Metro Council members and employee representatives announced a new bill to raise standards and oversight for Metro construction projects on Tuesday, Gustavo Enrique Ramirez’s 17th birthday.
Ramirez fell eleven stories to his death last June while doing a summer job on a construction site in Nashville. At the age of 16, according to the health and safety authorities, he was too young to be able to work at roof height.
His sister Jennifer Enamorado joined councilors and lawyers in the community who supported the Get It Right Bill in Nashville Public Square Tuesday. Ramirez wasn’t the first building death in Nashville in 2020, she said. He wasn’t the last.
“Today, on his 17th birthday, we stand before you, torn and broken because of the loss of our baby,” she said. “This year we will celebrate his birthday in a cemetery instead of a dining table. And while we are torn and broken, because of this pain, we are so determined to prevent this from happening to any other family.”
Nashville is known for its “alarmingly high” injury rate among construction workers, according to a 2017 report by Build a Better South. In 2016 and 2017, 10 construction workers died as a result of falls on site in Nashville. And in 2020, construction projects were one of the leading locations of COVID-19 clusters in the city.
The bill, due to be tabled this week, would set stricter standards for contracting metro construction projects. These standards do not apply to Metro Nashville Public Schools projects or contractors working on private construction sites.
If passed, the city would refuse to enter into contracts with companies that have committed serious workplace violations in the past three years. The Billalso would also establish standards for safe and healthy workplaces on metro construction sites, incentivize contractors who are committed to these standards, and add workers and community members to the Procurement Standards Board.
It was introduced by Councilor Sandra Sepulveda and jointly sponsored by Councilor at Large Zulfat Suara and Councilors Tanaka Vercher, Freddie O’Connell, Zach Young and Delishia Porterfield. Stand Up Nashville, the Equity Alliance, the Tennessee Immigrant and Refugee Rights Coalition, the Southeast Laborers’ District Council, local churches and working groups also support the law.
“As the Metro government, we are one of the largest buyers of construction contracts and we will set standards,” said Sepulveda. “Not just the standard for metro, but also the standard for the private sector. For too long, Nashville was one of the deadliest cities to work in. This legislation is designed to change that.”
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The “Get It Right” bill aims to hold contractors and subcontractors accountable
The invoice would require clear, written contracts with subcontractors. Suara said she and other council members had heard many times that contractors were putting off responsibility towards subcontractors.
“I’m tired of hearing that, and so are everyone who worked on this bill,” she said. “It is time we held our contractors accountable and accountable, and so we made sure they hold the subcontractor accountable.”
Contractors with serious violations in the past three years – including death or serious injury on construction sites, wage theft, lack of clear written subcontracts, misclassification of workers, and violations of federal labor and civil rights laws – would not be offered Metro contracts under this law.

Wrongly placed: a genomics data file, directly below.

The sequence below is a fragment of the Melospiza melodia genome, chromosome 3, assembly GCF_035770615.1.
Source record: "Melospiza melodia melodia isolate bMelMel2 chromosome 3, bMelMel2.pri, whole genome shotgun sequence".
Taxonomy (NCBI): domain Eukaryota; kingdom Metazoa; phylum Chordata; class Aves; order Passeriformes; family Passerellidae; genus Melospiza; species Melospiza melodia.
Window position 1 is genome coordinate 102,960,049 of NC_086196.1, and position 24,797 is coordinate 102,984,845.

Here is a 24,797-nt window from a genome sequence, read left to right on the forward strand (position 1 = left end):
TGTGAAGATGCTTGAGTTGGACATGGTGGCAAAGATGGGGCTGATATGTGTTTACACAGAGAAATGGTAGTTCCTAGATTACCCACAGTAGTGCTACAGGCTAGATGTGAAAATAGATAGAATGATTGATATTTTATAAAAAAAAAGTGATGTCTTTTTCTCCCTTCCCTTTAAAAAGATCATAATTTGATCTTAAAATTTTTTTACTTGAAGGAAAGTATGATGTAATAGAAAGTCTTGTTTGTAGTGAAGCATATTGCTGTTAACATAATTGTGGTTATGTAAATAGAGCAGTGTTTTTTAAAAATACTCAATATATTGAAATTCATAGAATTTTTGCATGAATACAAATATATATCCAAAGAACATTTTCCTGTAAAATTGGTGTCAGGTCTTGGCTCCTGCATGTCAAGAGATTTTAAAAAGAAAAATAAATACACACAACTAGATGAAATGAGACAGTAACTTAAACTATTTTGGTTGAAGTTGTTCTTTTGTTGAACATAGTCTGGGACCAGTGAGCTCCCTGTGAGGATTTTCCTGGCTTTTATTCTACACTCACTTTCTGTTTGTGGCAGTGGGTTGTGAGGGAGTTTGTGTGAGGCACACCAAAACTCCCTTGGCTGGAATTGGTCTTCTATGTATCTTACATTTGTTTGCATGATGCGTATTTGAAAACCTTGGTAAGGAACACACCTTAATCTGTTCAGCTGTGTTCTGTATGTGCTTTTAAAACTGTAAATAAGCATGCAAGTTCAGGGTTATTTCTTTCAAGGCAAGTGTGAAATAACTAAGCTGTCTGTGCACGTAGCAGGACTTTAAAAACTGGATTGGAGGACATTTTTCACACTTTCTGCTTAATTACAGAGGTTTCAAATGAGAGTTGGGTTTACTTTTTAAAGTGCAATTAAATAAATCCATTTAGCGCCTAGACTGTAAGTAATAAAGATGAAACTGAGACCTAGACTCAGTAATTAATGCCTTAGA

DF Chase was the general contractor of the La Quinta Inn and Suites project that Gustavo was working on. Gustavo, too young to work on scaffolding at roof height, received certification to use and operate the mechanical elevator. DF Chase said his subcontractor, Stover & Sons Contractors Inc., is responsible for Gustavo’s safety. According to Stover & Sons, Gustavo worked for a subcontractor he hired, Cortes Plastering – a company The Tennessean couldn’t find contact information or a Tennessee business license for.
“It was way too difficult to find information when something bad happened,” said Sepulveda.
The bill also calls for hygiene and employment standards on Metro construction sites, including mandates for bathrooms and hand-washing stations on construction sites and the employment of temporary workers who work on one site for more than 30 days.
Eric Coons, president of the Nashville Building Trades Council, said the buildings in Nashville are a testament to both the explosive growth and the workers who built them in dangerous or unsanitary conditions.
“Contractors shouldn’t be afraid – they shouldn’t be afraid of this bill,” he said. “You should adopt this bill like the rest of Nashville. It promotes health and safety and equality of opportunity. If a contractor simply works within the OSHA spectrum and provides (their) employees with appropriate training, they have nothing to worry about, nothing to worry about worry, and Nashville will benefit from it. “
Enamorado said in her family that small promises are “the equivalent of a blood oath”. In 2011, two months before she married and moved out, she made a small promise to Gustavo and her other younger brother.
“I told them, even if we were apart, I would always be there for them, for better, for worse and for ugly,” she said. “… With the support of this bill it means that I can keep this promise even if we are separated.”
Cassandra Stephenson covers the business at The Tennessean, part of the USA Today Network – Tennessee. Reach Cassandra at firstname.lastname@example.org or at (731) 694-7261. Follow Cassandra on Twitter at @ CStephenson731.